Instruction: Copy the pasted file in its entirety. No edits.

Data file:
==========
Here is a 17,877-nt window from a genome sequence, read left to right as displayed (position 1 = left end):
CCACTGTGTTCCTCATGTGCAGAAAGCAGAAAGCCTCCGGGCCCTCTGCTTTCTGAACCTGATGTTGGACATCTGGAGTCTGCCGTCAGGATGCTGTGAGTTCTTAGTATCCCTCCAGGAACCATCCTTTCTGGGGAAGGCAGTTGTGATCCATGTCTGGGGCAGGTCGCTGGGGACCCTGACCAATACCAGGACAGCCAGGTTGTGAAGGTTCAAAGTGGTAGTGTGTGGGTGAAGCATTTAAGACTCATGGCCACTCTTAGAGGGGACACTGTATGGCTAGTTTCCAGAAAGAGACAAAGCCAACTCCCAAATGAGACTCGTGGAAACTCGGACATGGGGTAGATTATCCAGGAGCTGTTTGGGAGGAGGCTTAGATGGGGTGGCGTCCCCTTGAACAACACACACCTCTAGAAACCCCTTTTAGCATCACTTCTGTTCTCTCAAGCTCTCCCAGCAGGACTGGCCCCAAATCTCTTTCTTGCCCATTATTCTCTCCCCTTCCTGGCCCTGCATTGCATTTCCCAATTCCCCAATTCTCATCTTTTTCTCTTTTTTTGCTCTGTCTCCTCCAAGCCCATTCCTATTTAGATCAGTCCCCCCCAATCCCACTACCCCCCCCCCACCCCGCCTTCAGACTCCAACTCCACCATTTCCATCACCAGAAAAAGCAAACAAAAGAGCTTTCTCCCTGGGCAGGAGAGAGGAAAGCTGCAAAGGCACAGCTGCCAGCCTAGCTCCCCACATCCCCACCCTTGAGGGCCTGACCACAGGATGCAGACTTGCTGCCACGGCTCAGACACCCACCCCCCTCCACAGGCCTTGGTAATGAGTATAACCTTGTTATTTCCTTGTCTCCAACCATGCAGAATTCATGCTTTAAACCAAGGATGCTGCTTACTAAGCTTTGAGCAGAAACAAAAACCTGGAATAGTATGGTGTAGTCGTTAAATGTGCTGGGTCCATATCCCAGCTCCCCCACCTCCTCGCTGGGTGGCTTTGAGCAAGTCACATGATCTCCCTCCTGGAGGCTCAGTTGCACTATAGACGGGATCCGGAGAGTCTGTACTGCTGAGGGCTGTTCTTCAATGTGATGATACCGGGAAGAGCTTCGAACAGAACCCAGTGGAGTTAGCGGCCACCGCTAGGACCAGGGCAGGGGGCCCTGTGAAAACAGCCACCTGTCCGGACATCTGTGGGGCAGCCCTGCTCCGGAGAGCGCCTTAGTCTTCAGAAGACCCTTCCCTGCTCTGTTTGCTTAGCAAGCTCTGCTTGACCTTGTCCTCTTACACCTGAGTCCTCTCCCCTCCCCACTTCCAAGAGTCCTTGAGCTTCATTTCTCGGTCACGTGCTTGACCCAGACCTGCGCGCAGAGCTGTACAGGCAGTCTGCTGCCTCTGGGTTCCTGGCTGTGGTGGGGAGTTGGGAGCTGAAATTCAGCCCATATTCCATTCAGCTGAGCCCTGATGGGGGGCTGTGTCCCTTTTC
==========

Here is a 17,877-nt window from a genome sequence, read left to right as displayed (position 1 = left end):
CCACTGTGTTCCTCATGTGCAGAAAGCAGAAAGCCTCCGGGCCCTCTGCTTTCTGAACCTGATGTTGGACATCTGGAGTCTGCCGTCAGGATGCTGTGAGTTCTTAGTATCCCTCCAGGAACCATCCTTTCTGGGGAAGGCAGTTGTGATCCATGTCTGGGGCAGGTCGCTGGGGACCCTGACCAATACCAGGACAGCCAGGTTGTGAAGGTTCAAAGTGGTAGTGTGTGGGTGAAGCATTTAAGACTCATGGCCACTCTTAGAGGGGACACTGTATGGCTAGTTTCCAGAAAGAGACAAAGCCAACTCCCAAATGAGACTCGTGGAAACTCGGACATGGGGTAGATTATCCAGGAGCTGTTTGGGAGGAGGCTTAGATGGGGTGGCGTCCCCTTGAACAACACACACCTCTAGAAACCCCTTTTAGCATCACTTCTGTTCTCTCAAGCTCTCCCAGCAGGACTGGCCCCAAATCTCTTTCTTGCCCATTATTCTCTCCCCTTCCTGGCCCTGCATTGCATTTCCCAATTCCCCAATTCTCATCTTTTTCTCTTTTTTTGCTCTGTCTCCTCCAAGCCCATTCCTATTTAGATCAGTCCCCCCCAATCCCACTACCCCCCCCCCACCCCGCCTTCAGACTCCAACTCCACCATTTCCATCACCAGAAAAAGCAAACAAAAGAGCTTTCTCCCTGGGCAGGAGAGAGGAAAGCTGCAAAGGCACAGCTGCCAGCCTAGCTCCCCACATCCCCACCCTTGAGGGCCTGACCACAGGATGCAGACTTGCTGCCACGGCTCAGACACCCACCCCCCTCCACAGGCCTTGGTAATGAGTATAACCTTGTTATTTCCTTGTCTCCAACCATGCAGAATTCATGCTTTAAACCAAGGATGCTGCTTACTAAGCTTTGAGCAGAAACAAAAACCTGGAATAGTATGGTGTAGTCGTTAAATGTGCTGGGTCCATATCCCAGCTCCCCCACCTCCTCGCTGGGTGGCTTTGAGCAAGTCACATGATCTCCCTCCTGGAGGCTCAGTTGCACTATAGACGGGATCCGGAGAGTCTGTACTGCTGAGGGCTGTTCTTCAATGTGATGATACCGGGAAGAGCTTCGAACAGAACCCAGTGGAGTTAGCGGCCACCGCTAGGACCAGGGCAGGGGGCCCTGTGAAAACAGCCACCTGTCCGGACATCTGTGGGGCAGCCCTGCTCCGGAGAGCGCCTTAGTCTTCAGAAGACCCTTCCCTGCTCTGTTTGCTTAGCAAGCTCTGCTTGACCTTGTCCTCTTACACCTGAGTCCTCTCCCCTCCCCACTTCCAAGAGTCCTTGAGCTTCATTTCTCGGTCACGTGCTTGACCCAGACCTGCGCGCAGAGCTGTACAGGCAGTCTGCTGCCTCTGGGTTCCTGGCTGTGGTGGGGAGTTGGGAGCTGAAATTCAGCCCATATTCCATTCAGCTGAGCCCTGATGGGGGGCTGTGTCCCTTTTC